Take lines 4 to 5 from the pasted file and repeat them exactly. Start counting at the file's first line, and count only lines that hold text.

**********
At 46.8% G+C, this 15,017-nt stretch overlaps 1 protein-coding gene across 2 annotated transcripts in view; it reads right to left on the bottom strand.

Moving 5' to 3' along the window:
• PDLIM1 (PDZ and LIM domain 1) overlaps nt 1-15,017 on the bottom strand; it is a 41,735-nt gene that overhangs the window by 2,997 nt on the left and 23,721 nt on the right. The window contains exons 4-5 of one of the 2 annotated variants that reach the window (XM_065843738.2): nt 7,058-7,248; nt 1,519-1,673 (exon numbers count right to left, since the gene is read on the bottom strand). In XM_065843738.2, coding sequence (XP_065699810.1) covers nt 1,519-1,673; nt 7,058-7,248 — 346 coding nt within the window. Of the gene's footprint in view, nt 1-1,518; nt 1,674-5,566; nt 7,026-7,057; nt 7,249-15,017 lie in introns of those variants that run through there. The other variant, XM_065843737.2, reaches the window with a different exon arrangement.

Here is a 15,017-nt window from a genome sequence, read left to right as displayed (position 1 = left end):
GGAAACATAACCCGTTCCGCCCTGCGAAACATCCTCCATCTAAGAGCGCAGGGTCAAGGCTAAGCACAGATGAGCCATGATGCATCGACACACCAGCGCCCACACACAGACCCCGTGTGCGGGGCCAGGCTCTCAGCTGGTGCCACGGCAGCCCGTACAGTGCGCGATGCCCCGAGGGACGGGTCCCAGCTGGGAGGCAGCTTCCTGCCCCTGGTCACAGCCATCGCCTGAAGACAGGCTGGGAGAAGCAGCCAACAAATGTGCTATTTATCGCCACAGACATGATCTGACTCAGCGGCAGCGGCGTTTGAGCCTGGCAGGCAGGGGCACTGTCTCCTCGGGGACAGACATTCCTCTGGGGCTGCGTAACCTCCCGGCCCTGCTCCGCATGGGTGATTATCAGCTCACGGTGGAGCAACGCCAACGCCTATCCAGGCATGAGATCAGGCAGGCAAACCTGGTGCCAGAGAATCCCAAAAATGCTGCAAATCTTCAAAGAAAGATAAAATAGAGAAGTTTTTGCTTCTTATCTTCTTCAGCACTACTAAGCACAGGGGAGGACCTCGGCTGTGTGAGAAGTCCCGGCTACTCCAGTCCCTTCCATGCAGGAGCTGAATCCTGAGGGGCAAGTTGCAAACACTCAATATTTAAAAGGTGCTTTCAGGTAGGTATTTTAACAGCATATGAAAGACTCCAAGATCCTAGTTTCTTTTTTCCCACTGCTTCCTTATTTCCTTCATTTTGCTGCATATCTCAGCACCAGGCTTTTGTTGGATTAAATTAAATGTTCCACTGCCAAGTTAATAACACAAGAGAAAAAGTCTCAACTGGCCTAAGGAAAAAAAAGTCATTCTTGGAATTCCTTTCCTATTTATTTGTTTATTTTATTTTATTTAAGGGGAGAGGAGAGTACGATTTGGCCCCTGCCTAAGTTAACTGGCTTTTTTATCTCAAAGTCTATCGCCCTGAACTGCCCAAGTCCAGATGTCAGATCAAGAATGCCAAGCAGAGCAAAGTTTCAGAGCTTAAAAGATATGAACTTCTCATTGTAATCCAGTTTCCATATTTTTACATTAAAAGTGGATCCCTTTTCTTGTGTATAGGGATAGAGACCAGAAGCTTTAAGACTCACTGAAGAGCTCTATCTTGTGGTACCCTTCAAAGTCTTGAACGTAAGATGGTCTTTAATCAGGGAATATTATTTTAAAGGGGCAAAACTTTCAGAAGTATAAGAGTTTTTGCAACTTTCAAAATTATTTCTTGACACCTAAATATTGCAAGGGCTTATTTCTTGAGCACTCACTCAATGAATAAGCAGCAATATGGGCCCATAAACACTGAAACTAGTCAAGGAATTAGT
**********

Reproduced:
Here is a 15,017-nt window from a genome sequence, read left to right as displayed (position 1 = left end):
GGAAACATAACCCGTTCCGCCCTGCGAAACATCCTCCATCTAAGAGCGCAGGGTCAAGGCTAAGCACAGATGAGCCATGATGCATCGACACACCAGCGCCCACACACAGACCCCGTGTGCGGGGCCAGGCTCTCAGCTGGTGCCACGGCAGCCCGTACAGTGCGCGATGCCCCGAGGGACGGGTCCCAGCTGGGAGGCAGCTTCCTGCCCCTGGTCACAGCCATCGCCTGAAGACAGGCTGGGAGAAGCAGCCAACAAATGTGCTATTTATCGCCACAGACATGATCTGACTCAGCGGCAGCGGCGTTTGAGCCTGGCAGGCAGGGGCACTGTCTCCTCGGGGACAGACATTCCTCTGGGGCTGCGTAACCTCCCGGCCCTGCTCCGCATGGGTGATTATCAGCTCACGGTGGAGCAACGCCAACGCCTATCCAGGCATGAGATCAGGCAGGCAAACCTGGTGCCAGAGAATCCCAAAAATGCTGCAAATCTTCAAAGAAAGATAAAATAGAGAAGTTTTTGCTTCTTATCTTCTTCAGCACTACTAAGCACAGGGGAGGACCTCGGCTGTGTGAGAAGTCCCGGCTACTCCAGTCCCTTCCATGCAGGAGCTGAATCCTGAGGGGCAAGTTGCAAACACTCAATATTTAAAAGGTGCTTTCAGGTAGGTATTTTAACAGCATATGAAAGACTCCAAGATCCTAGTTTCTTTTTTCCCACTGCTTCCTTATTTCCTTCATTTTGCTGCATATCTCAGCACCAGGCTTTTGTTGGATTAAATTAAATGTTCCACTGCCAAGTTAATAACACAAGAGAAAAAGTCTCAACTGGCCTAAGGAAAAAAAAGTCATTCTTGGAATTCCTTTCCTATTTATTTGTTTATTTTATTTTATTTAAGGGGAGAGGAGAGTACGATTTGGCCCCTGCCTAAGTTAACTGGCTTTTTTATCTCAAAGTCTATCGCCCTGAACTGCCCAAGTCCAGATGTCAGATCAAGAATGCCAAGCAGAGCAAAGTTTCAGAGCTTAAAAGATATGAACTTCTCATTGTAATCCAGTTTCCATATTTTTACATTAAAAGTGGATCCCTTTTCTTGTGTATAGGGATAGAGACCAGAAGCTTTAAGACTCACTGAAGAGCTCTATCTTGTGGTACCCTTCAAAGTCTTGAACGTAAGATGGTCTTTAATCAGGGAATATTATTTTAAAGGGGCAAAACTTTCAGAAGTATAAGAGTTTTTGCAACTTTCAAAATTATTTCTTGACACCTAAATATTGCAAGGGCTTATTTCTTGAGCACTCACTCAATGAATAAGCAGCAATATGGGCCCATAAACACTGAAACTAGTCAAGGAATTAGT